This morning when I woke up it was dark. Well, it is really getting dark around here now. The weather has been really bad since november started, so it was quite a surprise that the weather seemed to be good, when there finally was enough light to look out the window at 9am.
The wind has come from southeast almost since the month started and it has meant that a lot of migrants have arrived. I just haven’t had the time or the weather has been to bad to find them.
But with blue skies and 10 degrees celsius I had to get out for a few hours today. And as so many times before I went to Viðareiði. It almost felt like spring with singing starlings and mosquitos flying all over.
As soon as I came it was obvious that hundreds of redwings were present and eventually I found a few fieldfares, song thrushes and four skylarks. But right upon arrival I came across a jackdaw – a somewhat lighter individual than the very dark spermogulus-birds that were seen earlier.
While watching the jackdaw two geese flew over the village. The forewing was not greyish, so it was not grey-lag geese. As they came closer they looked more and more interesting. And when they flew just a few hundred meters away it was obvious: Bean geese! I followed them till they sat down in a field.
I went over to the field and checked the first flock of geese I found. There were about 20 geese in one flock containing one greenland greater white-fronted, one pink-footed and the rest were grey-lag geese. After walking a bit I found another flock of geese. What??? 18 great white-fronted geese and the two bean geese togerther. I hurried back to the car to get the telescope to check the birds.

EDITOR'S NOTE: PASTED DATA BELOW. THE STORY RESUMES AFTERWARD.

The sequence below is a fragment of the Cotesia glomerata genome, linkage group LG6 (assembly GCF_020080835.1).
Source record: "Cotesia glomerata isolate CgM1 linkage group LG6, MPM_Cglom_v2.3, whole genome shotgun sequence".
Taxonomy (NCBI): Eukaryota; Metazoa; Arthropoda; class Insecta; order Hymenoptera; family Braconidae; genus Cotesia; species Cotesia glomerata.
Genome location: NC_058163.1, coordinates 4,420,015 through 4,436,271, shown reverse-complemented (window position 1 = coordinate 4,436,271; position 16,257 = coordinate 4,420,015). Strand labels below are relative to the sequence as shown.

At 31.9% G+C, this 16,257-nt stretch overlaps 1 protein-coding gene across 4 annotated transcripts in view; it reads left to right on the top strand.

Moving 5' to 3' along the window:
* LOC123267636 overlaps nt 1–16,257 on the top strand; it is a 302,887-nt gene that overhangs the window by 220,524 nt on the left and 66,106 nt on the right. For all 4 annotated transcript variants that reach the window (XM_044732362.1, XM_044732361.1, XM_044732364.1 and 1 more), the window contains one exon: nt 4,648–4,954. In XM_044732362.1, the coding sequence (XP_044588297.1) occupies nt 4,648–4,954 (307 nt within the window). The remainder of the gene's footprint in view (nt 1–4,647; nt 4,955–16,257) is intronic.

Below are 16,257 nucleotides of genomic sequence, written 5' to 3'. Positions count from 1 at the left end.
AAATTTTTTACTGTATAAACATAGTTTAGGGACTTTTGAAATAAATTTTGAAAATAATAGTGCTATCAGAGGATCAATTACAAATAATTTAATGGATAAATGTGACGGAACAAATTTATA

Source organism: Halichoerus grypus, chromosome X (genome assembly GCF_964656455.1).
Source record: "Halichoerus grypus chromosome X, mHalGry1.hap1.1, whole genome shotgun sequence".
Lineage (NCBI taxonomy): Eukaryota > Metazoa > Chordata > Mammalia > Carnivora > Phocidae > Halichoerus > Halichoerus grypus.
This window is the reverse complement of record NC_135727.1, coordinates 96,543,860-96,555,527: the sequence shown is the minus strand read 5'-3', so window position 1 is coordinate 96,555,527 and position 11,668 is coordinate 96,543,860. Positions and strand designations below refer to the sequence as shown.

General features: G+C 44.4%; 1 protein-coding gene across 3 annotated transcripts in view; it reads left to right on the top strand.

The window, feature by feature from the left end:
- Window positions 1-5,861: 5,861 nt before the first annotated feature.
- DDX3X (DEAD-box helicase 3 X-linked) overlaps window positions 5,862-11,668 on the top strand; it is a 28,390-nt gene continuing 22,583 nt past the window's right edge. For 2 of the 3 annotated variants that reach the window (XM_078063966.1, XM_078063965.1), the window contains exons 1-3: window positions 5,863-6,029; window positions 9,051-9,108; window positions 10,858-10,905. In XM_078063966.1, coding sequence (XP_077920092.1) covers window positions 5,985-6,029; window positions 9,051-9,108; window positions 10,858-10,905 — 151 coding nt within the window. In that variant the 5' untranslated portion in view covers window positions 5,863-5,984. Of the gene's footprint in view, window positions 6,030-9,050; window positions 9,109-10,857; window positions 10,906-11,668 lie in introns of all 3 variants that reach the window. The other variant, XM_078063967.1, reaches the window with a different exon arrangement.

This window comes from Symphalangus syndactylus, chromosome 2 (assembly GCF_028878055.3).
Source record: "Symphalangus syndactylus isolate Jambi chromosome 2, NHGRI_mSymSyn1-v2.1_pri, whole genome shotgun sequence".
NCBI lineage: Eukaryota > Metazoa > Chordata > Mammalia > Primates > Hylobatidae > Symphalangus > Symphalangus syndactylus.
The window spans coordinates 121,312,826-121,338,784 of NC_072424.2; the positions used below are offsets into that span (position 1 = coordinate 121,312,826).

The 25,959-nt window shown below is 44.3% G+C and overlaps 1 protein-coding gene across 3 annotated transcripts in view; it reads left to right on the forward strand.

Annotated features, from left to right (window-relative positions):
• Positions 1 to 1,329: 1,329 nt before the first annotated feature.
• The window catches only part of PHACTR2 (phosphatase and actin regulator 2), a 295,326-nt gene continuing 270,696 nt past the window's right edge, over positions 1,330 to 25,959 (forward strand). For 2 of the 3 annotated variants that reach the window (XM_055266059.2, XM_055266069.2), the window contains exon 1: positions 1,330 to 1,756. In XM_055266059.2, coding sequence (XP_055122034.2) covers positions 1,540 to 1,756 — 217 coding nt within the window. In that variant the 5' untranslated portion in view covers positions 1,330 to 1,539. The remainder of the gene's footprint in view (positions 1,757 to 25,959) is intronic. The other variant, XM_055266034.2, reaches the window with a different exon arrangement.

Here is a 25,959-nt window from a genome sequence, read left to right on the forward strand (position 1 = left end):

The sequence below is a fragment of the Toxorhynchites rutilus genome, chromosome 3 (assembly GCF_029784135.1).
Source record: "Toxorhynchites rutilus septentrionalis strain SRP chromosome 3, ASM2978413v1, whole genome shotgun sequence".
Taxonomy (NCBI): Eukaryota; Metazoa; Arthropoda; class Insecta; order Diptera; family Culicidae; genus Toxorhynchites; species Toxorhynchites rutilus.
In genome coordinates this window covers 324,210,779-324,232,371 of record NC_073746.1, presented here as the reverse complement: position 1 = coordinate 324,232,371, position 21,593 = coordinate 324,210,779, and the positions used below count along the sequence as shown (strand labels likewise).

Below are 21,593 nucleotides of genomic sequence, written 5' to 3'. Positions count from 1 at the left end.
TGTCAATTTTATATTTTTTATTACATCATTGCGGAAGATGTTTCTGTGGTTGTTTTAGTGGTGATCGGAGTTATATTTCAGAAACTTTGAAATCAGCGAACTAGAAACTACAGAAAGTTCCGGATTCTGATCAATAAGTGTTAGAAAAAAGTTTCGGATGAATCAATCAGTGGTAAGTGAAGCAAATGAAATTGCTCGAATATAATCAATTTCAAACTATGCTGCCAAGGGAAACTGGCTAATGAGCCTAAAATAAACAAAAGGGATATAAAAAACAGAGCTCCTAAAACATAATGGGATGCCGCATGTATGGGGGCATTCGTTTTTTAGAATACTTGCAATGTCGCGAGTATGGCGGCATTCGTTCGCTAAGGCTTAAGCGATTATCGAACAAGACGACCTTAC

One of the bean geese was a classic tundra-type with a rather short bill and small orange/pinkish patch. Furthermore it had some white colour at the bill base. The other one was a wee bit bigger and had more orange on the bill, which also was bigger. I haven’t had the time to look into the birdingworld article on the subject. So I do not dare to say if it is a tundra and a taiga. But it is interesting enough that the birds were so different. But no matter what the 4th record of bean goose on the Faroes was a reality.
I then got another surprise. Normally we see a few greenland white-fronted geese (ssp. flavirostris) each year. Most often it is one or two birds joining grey-lag geese. The european race albifrons has only been recorded three times on the Faroes. But well, I turned the telescope to the white-fronted geese and saw that they had pink bills, not that many black markings on the belly and the heads didn’t seem all that dark – 18 european white-fronted geese in one flock! That is not what I expected! But this is the Faroes – you simply never know.
After having documented the geese I checked the gardens, where I found two chiffies and a blackcap. On my way home I checked Hvannasund, where I flushed two woodcocks.